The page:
If you’re directing a work from overseas there’s a bit of work in translating. It’s not just doing that production – you have to translate it for an Australian audience because the way we receive a story is quite different.

 

Could you quantify that?

 

The emotional paths that we respond to and trust are not the same shape as British or American emotional paths. So British paths – which is traditionally what we’ve imitated – it’s been destabilized by American storytelling in the last sort of 15 years especially, but British paths are too predictable, the emotional curve is too predictable for an Australian audience. They get ahead of it and they distrust it. That thing of the British “well-made play” that builds to that climax is just boring from an Australian point of view and also the emotional build is too serious for Australia. We don’t get to our crisis in symmetrical way.

 

Which is more realistic.

 

I don’t know that it’s realistic for British psychology. I think British tend to be a lot more predictable in their own behaviour – predictable from an Australian point of view. They like things to follow in a symmetrical way whereas Australians distrust symmetry. They distrust beauty and the distrust wealth so any of those signifiers need to be destabilized for us to actually trust.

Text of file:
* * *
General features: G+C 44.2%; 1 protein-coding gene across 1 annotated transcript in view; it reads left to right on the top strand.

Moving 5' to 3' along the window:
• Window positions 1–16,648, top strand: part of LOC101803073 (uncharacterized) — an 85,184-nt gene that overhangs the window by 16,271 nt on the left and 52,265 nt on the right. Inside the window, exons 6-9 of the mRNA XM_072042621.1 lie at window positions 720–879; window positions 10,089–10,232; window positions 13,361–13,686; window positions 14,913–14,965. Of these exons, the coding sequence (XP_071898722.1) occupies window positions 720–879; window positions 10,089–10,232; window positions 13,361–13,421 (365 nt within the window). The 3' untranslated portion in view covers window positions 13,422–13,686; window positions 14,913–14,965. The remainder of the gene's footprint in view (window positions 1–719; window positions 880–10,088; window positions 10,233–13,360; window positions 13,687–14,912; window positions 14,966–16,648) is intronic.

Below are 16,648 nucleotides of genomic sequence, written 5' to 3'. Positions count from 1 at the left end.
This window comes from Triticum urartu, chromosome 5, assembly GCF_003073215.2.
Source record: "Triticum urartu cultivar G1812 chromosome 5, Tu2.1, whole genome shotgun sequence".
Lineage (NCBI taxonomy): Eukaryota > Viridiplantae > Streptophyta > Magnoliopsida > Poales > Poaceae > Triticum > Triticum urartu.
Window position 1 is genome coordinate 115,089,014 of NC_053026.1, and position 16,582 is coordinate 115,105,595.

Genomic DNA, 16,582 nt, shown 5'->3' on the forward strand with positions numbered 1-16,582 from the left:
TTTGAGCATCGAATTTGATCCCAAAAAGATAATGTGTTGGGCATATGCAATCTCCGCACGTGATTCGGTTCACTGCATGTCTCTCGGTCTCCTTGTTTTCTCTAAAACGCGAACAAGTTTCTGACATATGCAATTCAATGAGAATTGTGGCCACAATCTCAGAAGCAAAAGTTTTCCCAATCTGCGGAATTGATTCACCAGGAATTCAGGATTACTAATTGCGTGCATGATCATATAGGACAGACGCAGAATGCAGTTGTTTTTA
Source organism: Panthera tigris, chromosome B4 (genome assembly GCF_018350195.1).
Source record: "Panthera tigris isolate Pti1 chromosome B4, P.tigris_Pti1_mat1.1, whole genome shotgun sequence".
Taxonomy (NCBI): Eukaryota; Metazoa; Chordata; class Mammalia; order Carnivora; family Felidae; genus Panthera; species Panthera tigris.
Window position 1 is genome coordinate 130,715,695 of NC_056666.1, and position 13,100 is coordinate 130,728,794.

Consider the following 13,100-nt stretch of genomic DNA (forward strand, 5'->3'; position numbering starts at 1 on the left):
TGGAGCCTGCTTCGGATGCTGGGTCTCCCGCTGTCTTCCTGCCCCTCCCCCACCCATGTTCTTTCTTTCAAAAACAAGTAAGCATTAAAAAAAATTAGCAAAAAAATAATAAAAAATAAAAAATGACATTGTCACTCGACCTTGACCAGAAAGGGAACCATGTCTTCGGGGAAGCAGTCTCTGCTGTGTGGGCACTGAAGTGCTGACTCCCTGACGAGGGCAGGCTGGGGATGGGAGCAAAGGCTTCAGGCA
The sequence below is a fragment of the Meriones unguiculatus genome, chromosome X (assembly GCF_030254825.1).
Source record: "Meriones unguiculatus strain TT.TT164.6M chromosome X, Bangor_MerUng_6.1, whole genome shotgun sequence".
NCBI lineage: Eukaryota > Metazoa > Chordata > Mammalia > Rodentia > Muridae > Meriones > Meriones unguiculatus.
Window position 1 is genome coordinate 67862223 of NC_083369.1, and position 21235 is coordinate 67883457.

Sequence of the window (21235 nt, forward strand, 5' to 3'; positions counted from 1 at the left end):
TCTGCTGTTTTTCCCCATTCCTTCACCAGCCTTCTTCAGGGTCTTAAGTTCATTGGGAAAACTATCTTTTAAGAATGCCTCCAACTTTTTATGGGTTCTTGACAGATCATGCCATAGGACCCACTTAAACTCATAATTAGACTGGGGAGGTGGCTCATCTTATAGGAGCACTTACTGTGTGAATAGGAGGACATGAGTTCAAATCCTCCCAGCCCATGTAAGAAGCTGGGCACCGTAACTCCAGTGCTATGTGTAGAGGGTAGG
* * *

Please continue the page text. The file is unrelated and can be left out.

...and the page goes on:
Australian actors have a tendency –  and Australian playwrights will write to that tendency – to sidestep the crucial moment.

 

Is that what attracted you about projects like A Rabbit for Kim Jong Il where [the villain isn’t forgiven at the end], where you flip the expectation?

 

It’s starting to be a tradition of the way Australians like their stories, the way they trust them. Actually, interestingly, going back – this is one of the very early ones – [at] the very end the beautiful young man from the country proposes to the country girl – they’re living in the city, he proposes to the country girl – and she says, actually no, I don’t want to go back, I don’t love the country and, maybe it’s me, but I like this – I like living here and it’s about this neighborhood [Darlinghurst] which is kind of a bit wild. It’s one of the works that is the beginning of Australians actually not giving in to the traditional from overseas ending.

 

Is that true with the larger theatres too? Because you’ve spoken about Griffin as a sort of staging ground.

 

I think the difficulty is that the larger theaters have a financial obligation in a funny way and an audience obligation to program successful works from around the world restaged here. But they struggle with them and they’re very rarely as successful as they were. If it works for the audience the critics get a little bit odd, or if it works with the critics the audience is a little bit odd. It doesn’t sit easily.